Sri Lanka For 91 Days

For 91 days we lived on the island of Sri Lanka, and had some unforgettable adventures and experiences. We got up close with the wildlife, learned about the country’s volatile history, met the curious locals, visited ancient Buddhist ruins, and tried to explore every corner of this amazing country. Whether you’re planning your own trip to Sri Lanka, or just interested in seeing what makes it such a special place, we hope you enjoy our anecdotes and photographs. Start at the beginning of our journey, visit our comprehensive index to find something specific, or choose one of the articles selected at random, below:

We’ve gathered together all of the articles and over 250 photographs from our three-month adventure in Sri Lanka into an E-Book for your Kindle or E-Reader. Carry all of our Sri Lankan experiences along with you in this portable format. The book includes a comprehensive index, which makes navigation a cinch, and features all our anecdotes, advice and the best full-color images from our months in Sri Lanka. We had an unforgettable time in this beautiful and occasionally frustrating island nation, and hope our experiences can help enrich your own visit there.

There’s more to do in Arugam Bay than just surfing and chilling out in beachside bars. The village is surrounded by some amazing and largely undeveloped nature. One sunny morning, we took a tour of the Pottuvil Lagoon, just to the north, hoping to see the elephants and crocodiles which make their home there.

In the middle of Beira Lake, the sleek Buddhist Temple of Seema Malaka rises elegantly from the tepid water. In comparison to the garishly colorful Sri Subravanian Kovil, which we had just finished visiting, Seema Malaka is a marvel of restraint.

For our three-day road trip that would bring us to Ritigala, Sigiriya and Dambulla, we needed a lot of energy. Luckily, we couldn’t have chosen a more restful place to spend our down hours: The Back of Beyond Eco Lodge in Sigiriya.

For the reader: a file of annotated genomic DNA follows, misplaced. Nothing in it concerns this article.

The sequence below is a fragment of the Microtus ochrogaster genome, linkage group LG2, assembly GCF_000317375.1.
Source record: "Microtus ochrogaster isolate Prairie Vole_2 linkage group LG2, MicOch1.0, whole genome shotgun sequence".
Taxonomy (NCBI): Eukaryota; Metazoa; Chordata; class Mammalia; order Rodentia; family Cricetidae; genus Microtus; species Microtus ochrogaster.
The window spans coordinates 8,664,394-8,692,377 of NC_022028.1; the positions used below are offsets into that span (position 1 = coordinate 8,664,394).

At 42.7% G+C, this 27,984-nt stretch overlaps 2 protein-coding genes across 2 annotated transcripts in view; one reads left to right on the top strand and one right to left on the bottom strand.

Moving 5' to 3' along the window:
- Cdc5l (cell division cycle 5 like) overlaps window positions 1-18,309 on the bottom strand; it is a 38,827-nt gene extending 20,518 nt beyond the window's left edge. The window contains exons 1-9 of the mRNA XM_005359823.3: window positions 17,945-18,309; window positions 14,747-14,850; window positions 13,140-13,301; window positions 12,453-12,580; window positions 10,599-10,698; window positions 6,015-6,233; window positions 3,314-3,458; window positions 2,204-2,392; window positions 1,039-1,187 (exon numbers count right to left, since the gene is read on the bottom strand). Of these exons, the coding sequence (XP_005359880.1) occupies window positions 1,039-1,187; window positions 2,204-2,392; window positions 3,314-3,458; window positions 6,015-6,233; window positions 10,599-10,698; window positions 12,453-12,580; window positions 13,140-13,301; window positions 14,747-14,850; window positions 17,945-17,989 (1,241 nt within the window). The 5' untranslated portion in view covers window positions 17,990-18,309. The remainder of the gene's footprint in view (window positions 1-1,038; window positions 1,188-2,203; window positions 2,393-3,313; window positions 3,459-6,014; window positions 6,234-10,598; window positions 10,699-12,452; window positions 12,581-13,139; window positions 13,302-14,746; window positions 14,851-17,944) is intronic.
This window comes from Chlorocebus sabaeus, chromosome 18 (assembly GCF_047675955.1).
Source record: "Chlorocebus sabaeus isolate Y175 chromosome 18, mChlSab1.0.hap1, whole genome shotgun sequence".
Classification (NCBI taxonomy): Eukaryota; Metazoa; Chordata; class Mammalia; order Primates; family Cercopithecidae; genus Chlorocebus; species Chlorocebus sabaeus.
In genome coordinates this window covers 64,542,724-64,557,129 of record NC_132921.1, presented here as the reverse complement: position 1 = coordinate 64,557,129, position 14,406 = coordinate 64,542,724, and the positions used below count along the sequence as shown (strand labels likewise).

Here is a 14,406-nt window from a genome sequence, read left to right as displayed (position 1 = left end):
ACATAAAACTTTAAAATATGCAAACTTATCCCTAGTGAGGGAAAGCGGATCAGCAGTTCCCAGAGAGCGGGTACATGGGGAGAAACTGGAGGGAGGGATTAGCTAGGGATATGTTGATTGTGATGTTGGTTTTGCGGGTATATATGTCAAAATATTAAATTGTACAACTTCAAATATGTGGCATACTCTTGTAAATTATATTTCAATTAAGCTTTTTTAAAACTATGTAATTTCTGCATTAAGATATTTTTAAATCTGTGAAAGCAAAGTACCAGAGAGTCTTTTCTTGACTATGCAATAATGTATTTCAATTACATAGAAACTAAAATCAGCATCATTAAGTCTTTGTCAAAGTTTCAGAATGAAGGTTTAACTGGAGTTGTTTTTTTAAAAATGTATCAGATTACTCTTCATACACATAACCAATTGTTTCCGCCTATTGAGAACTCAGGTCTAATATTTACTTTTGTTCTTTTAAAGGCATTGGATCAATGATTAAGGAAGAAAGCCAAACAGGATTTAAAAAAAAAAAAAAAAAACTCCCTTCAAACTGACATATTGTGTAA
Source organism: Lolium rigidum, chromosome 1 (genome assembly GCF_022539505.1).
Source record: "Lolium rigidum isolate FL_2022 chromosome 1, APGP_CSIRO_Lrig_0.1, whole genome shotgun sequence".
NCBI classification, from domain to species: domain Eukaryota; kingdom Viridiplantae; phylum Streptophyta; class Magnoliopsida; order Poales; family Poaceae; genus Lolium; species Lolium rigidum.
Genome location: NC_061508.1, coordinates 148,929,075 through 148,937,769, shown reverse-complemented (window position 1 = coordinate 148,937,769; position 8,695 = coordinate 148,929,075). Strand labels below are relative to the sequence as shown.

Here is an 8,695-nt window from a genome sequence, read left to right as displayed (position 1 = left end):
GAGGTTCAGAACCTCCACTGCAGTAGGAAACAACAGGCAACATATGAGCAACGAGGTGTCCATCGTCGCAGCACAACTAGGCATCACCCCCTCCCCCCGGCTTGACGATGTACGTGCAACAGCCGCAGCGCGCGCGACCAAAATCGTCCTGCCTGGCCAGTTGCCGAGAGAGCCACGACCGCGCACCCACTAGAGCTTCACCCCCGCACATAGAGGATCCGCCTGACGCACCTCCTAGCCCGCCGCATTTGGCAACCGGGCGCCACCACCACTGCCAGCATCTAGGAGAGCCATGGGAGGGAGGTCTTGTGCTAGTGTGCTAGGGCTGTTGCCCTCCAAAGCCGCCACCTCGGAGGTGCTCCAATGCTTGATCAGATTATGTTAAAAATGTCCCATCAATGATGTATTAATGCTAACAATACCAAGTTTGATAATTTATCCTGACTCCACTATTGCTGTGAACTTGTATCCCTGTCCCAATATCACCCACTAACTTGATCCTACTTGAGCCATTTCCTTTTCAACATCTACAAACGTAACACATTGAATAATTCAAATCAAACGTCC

An unavoidable prelude to any journey is convincing my mother that the destination is safe and that I won’t suffer an agonizing death in a foreign land, far from those who love me. In this respect, Sri Lanka presented more of a challenge than usual.

In Sri Lanka, liquor and even beer aren’t normally sold in supermarkets. You have to find a “Wine Store”, as they’re generally called, and join a long queue of thirsty locals. During my first experience in this line of shame, at a dingy shed behind the grocery store in Kandy, I watched in amazement as the twenty-odd guys in front of me all ordered the exact same thing. Arrack.

We had seen toddy tappers at work a few times, high up in the palm trees around Jaffna and Trincomalee, collecting the liquid of coconut flowers into plastic jugs. The toddy can later can be distilled into arrack, but is one of the country’s favorite drinks even in its unprocessed state. And for nearly three months, we had traveled throughout Sri Lanka without ever trying it. We were being derelict!